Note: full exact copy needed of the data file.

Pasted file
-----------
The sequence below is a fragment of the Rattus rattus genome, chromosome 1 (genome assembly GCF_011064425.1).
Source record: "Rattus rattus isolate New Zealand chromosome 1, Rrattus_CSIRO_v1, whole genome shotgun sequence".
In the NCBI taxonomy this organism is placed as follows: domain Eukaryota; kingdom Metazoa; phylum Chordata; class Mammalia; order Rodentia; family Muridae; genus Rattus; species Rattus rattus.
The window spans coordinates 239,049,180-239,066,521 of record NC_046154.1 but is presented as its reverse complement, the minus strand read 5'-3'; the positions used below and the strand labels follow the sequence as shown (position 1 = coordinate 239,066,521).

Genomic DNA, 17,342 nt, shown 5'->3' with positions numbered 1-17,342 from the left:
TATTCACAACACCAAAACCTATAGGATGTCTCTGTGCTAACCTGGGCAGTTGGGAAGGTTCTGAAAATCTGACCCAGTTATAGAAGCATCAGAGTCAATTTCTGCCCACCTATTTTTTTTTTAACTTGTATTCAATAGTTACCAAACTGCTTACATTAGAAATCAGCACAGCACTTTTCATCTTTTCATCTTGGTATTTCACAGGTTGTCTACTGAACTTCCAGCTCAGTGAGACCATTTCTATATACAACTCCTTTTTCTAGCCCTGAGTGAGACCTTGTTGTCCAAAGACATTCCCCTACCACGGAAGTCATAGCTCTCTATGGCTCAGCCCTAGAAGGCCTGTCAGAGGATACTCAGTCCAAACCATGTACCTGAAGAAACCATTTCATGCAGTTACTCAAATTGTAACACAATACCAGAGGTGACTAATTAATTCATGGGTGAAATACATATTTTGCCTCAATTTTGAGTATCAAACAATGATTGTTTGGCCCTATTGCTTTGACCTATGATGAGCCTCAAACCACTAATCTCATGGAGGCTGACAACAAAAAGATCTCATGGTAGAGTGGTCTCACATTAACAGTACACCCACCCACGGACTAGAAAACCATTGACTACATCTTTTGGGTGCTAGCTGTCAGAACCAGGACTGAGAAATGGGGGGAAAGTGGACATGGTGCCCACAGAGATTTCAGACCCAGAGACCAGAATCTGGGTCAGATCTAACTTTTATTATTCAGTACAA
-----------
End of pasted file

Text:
The sequence below is a fragment of the Rattus rattus genome, chromosome 1 (genome assembly GCF_011064425.1).
Source record: "Rattus rattus isolate New Zealand chromosome 1, Rrattus_CSIRO_v1, whole genome shotgun sequence".
In the NCBI taxonomy this organism is placed as follows: domain Eukaryota; kingdom Metazoa; phylum Chordata; class Mammalia; order Rodentia; family Muridae; genus Rattus; species Rattus rattus.
The window spans coordinates 239,049,180-239,066,521 of record NC_046154.1 but is presented as its reverse complement, the minus strand read 5'-3'; the positions used below and the strand labels follow the sequence as shown (position 1 = coordinate 239,066,521).

Genomic DNA, 17,342 nt, shown 5'->3' with positions numbered 1-17,342 from the left:
TATTCACAACACCAAAACCTATAGGATGTCTCTGTGCTAACCTGGGCAGTTGGGAAGGTTCTGAAAATCTGACCCAGTTATAGAAGCATCAGAGTCAATTTCTGCCCACCTATTTTTTTTTTAACTTGTATTCAATAGTTACCAAACTGCTTACATTAGAAATCAGCACAGCACTTTTCATCTTTTCATCTTGGTATTTCACAGGTTGTCTACTGAACTTCCAGCTCAGTGAGACCATTTCTATATACAACTCCTTTTTCTAGCCCTGAGTGAGACCTTGTTGTCCAAAGACATTCCCCTACCACGGAAGTCATAGCTCTCTATGGCTCAGCCCTAGAAGGCCTGTCAGAGGATACTCAGTCCAAACCATGTACCTGAAGAAACCATTTCATGCAGTTACTCAAATTGTAACACAATACCAGAGGTGACTAATTAATTCATGGGTGAAATACATATTTTGCCTCAATTTTGAGTATCAAACAATGATTGTTTGGCCCTATTGCTTTGACCTATGATGAGCCTCAAACCACTAATCTCATGGAGGCTGACAACAAAAAGATCTCATGGTAGAGTGGTCTCACATTAACAGTACACCCACCCACGGACTAGAAAACCATTGACTACATCTTTTGGGTGCTAGCTGTCAGAACCAGGACTGAGAAATGGGGGGAAAGTGGACATGGTGCCCACAGAGATTTCAGACCCAGAGACCAGAATCTGGGTCAGATCTAACTTTTATTATTCAGTACAA